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Figures

Image of FIGURE 1
FIGURE 1

Sugar-sensing proteins in the plasma membrane of fungal cells. Nutrient-sensing proteins in general can be divided into nontransporting receptors, transceptors, and G-protein-coupled receptors (GPCRs). Nontransporting sugar receptors include the () glucose sensors Snf3/Rgt2, the () glucose sensor Rag4, the () glucose sensor Hxs1, the () glucose sensor Hgt4, the () inositol sensor Itr1, the () cellobiose sensor Crt1, and the cellodextrin sensor Clp1. Sugar transceptors include the glucose sensor Hgt12, the hexose sensors Hxs1/2, the hexose sensor Gcr1, the () sugar sensor Rco3, the () hexose sensor Hxt4, the () hexose sensor Hxt1, the cellobiose sensors Cdt1/2, and the () cellobiose sensor Stp1. Sugar GPCRs include the glucose sensor Gpr1, the glucose sensors Gpr4/5, the glucose sensor Gpr4, the () glucose sensors GprD/H, the () glucose sensors GprC/D, and the () glucose sensors GprA/C/J/K/R.

Source: microbiolspec March 2017 vol. 5 no. 2 doi:10.1128/microbiolspec.FUNK-0031-2016
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Image of FIGURE 2
FIGURE 2

Nitrogen-sensing proteins in the plasma membrane of fungal cells. Nutrient-sensing proteins, in general, can be divided into nontransporting receptors, transceptors, and G-protein-coupled receptors (GPCRs). Nontransporting nitrogen receptors include the () amino acid sensor Ssy1, the () amino acid sensor Csy1, and an unknown () amino acid sensor. Nitrogen transceptors include the amino acid sensor Gap1, the amino acid sensors Gap1/2/6, the ammonium sensor Mep2, the ammonium sensor Mep2, the () ammonium sensor Ump2, the () ammonium sensors MepA-C, the () ammonium sensors Amt1-3, the () ammonium sensor Amt1, and the () ammonium sensors MepA-C. Nitrogen GPCRs include the methionine sensor Gpr1, the amino acid sensor Gpr4, the () tryptophan sensor GprH, the () proline sensor GprC/D, the () nitrogen sensor Stm1, and the ammonium sensor GprR.

Source: microbiolspec March 2017 vol. 5 no. 2 doi:10.1128/microbiolspec.FUNK-0031-2016
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Image of FIGURE 3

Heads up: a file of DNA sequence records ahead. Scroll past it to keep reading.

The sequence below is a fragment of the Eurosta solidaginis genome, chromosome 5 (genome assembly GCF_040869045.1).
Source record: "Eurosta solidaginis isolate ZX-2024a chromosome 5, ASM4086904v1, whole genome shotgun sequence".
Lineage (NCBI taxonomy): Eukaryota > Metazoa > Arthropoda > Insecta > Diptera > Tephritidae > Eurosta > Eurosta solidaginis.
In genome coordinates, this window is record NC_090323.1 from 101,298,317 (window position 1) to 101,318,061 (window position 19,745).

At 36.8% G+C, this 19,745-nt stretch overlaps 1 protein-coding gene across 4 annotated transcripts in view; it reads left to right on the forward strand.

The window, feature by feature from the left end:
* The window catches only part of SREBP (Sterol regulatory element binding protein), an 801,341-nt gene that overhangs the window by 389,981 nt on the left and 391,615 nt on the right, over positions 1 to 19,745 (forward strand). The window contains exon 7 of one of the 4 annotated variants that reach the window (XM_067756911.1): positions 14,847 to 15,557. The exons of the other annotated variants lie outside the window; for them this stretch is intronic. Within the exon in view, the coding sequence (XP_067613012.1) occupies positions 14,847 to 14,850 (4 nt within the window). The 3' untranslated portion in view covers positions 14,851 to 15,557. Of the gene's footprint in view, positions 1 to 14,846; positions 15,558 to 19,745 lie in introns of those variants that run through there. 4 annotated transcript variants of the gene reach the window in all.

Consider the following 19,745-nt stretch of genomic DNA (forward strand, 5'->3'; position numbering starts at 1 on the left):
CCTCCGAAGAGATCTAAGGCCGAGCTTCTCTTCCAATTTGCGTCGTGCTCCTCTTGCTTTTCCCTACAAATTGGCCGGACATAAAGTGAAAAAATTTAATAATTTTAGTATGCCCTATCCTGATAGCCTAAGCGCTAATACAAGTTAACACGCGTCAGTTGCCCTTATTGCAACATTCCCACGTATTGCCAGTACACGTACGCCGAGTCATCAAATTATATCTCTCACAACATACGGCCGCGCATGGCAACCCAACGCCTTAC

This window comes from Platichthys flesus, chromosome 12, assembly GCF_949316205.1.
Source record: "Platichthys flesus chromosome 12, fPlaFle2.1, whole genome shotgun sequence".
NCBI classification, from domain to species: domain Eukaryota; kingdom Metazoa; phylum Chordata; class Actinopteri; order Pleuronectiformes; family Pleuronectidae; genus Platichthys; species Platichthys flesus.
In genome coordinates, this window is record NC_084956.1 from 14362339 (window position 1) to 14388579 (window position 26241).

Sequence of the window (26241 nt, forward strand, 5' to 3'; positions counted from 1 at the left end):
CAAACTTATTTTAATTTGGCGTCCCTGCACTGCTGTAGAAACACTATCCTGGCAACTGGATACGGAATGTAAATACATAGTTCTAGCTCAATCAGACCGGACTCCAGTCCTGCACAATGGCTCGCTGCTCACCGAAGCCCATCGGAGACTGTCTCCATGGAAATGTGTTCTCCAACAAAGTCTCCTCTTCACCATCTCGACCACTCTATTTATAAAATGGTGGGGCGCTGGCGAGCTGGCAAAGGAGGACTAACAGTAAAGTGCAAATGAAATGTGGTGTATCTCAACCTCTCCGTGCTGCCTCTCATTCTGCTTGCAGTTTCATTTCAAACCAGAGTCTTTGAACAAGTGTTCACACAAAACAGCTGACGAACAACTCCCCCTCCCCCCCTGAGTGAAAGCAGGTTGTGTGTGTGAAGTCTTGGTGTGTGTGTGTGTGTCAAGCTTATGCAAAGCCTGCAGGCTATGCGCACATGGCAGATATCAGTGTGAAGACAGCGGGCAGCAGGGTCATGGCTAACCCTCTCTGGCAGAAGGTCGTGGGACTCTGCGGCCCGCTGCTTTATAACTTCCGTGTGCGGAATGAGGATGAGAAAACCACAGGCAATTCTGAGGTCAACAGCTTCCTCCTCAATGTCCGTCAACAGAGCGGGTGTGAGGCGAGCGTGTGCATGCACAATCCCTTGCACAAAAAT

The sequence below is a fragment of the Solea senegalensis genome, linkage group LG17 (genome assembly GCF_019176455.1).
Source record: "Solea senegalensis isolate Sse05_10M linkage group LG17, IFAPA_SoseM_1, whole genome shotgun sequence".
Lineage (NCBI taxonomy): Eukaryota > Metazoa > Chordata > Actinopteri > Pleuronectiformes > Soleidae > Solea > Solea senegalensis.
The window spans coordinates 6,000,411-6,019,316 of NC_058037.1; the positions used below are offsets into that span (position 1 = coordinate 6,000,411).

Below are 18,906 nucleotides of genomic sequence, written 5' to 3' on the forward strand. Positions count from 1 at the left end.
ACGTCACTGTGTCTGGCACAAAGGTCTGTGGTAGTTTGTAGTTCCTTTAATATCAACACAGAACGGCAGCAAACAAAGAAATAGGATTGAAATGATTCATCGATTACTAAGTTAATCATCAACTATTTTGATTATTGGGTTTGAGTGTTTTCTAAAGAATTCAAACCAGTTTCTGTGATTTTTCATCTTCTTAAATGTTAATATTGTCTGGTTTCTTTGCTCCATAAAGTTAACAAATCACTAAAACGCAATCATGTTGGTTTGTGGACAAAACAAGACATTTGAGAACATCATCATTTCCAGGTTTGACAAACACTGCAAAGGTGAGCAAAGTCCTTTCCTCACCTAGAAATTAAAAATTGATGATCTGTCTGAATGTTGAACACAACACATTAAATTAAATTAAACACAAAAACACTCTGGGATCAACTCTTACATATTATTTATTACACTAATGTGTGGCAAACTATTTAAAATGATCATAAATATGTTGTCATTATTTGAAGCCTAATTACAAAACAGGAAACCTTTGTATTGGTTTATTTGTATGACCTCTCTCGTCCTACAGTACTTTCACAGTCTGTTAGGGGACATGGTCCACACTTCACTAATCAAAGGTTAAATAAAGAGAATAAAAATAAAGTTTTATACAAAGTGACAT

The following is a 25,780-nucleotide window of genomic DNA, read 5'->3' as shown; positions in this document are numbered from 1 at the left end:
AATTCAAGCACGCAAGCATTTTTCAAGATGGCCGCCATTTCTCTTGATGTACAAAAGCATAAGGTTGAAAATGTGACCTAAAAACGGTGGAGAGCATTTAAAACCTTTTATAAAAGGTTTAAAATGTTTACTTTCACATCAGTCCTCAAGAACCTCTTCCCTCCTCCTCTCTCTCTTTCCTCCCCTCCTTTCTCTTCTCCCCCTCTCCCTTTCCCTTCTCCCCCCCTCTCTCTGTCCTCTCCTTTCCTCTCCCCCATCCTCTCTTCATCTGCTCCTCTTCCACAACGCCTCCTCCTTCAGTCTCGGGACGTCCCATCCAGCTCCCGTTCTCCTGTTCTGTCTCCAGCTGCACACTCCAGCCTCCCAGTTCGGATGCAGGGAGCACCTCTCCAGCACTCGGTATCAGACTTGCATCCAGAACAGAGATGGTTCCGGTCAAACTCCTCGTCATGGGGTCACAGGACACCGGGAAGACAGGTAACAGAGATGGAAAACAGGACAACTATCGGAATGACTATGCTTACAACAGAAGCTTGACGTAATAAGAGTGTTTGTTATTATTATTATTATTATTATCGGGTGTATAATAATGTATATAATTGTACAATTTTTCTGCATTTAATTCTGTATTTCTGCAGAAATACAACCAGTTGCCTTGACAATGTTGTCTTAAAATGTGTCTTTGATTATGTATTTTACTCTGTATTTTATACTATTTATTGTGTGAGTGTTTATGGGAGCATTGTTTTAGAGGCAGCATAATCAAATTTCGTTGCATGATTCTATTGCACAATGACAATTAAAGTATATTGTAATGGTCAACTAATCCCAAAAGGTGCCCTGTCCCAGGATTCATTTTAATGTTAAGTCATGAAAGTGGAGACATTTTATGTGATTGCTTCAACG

FIGURE 3

Surface-sensing proteins in the plasma membrane of fungal cells. Characterized surface-sensing proteins can be divided into G-protein-coupled receptors (GPCRs) and the interacting Sho receptors and the extracellular mucin receptors. The nonclassical, Pth11-type, GPCRs include the () Pth11 receptor of hydrophobic surfaces and the () Gpr32, Gpr36, and Gpr39 putative lignocellulose receptors. The Sho receptors include the orthologous (), () and , hydrophobic surface Sho1 receptors. The extracellular mucins include the orthologous (), , , , Msb2 hydrophobic surface receptors, in addition to the Msb2 receptors of () and () that have not been characterized as detecting surfaces, plus the additional Cbp1 mucin receptor of hydrophobic surfaces from .

Source: microbiolspec March 2017 vol. 5 no. 2 doi:10.1128/microbiolspec.FUNK-0031-2016
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Image of FIGURE 4
FIGURE 4

Nutrient- and surface-sensing proteins in the plasma membrane of fungal cells and the downstream signal transduction pathways they trigger. Examples for the different classes of nutrient (nontransporting receptors, transceptors, and GPCRs) and surface (mucin and Sho) sensing proteins are shown. Sensing of nutrients by nontransporting receptors and sugar transceptors results in the induction of nutrient transporter genes. Nitrogen transceptors (e.g., Gap1) result in the activation of the PKA pathway upon sensing appropriate nitrogen sources. Depending on the type of GPCR, they can activate the cAMP-PKA pathway, the MAPK pathway, or both. The surface receptors activate the MAPK pathway.

Source: microbiolspec March 2017 vol. 5 no. 2 doi:10.1128/microbiolspec.FUNK-0031-2016